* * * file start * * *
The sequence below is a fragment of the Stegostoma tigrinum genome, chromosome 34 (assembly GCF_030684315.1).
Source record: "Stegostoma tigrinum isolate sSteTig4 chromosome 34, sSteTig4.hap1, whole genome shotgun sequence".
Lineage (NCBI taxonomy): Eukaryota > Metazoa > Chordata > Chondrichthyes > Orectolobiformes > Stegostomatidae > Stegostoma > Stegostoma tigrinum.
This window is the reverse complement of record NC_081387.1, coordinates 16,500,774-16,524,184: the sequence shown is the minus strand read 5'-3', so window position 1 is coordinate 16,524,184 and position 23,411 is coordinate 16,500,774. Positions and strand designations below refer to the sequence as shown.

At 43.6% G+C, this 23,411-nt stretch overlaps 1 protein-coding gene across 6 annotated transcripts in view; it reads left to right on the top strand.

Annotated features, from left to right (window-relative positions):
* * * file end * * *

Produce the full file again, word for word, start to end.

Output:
The sequence below is a fragment of the Stegostoma tigrinum genome, chromosome 34 (assembly GCF_030684315.1).
Source record: "Stegostoma tigrinum isolate sSteTig4 chromosome 34, sSteTig4.hap1, whole genome shotgun sequence".
Lineage (NCBI taxonomy): Eukaryota > Metazoa > Chordata > Chondrichthyes > Orectolobiformes > Stegostomatidae > Stegostoma > Stegostoma tigrinum.
This window is the reverse complement of record NC_081387.1, coordinates 16,500,774-16,524,184: the sequence shown is the minus strand read 5'-3', so window position 1 is coordinate 16,524,184 and position 23,411 is coordinate 16,500,774. Positions and strand designations below refer to the sequence as shown.

At 43.6% G+C, this 23,411-nt stretch overlaps 1 protein-coding gene across 6 annotated transcripts in view; it reads left to right on the top strand.

Annotated features, from left to right (window-relative positions):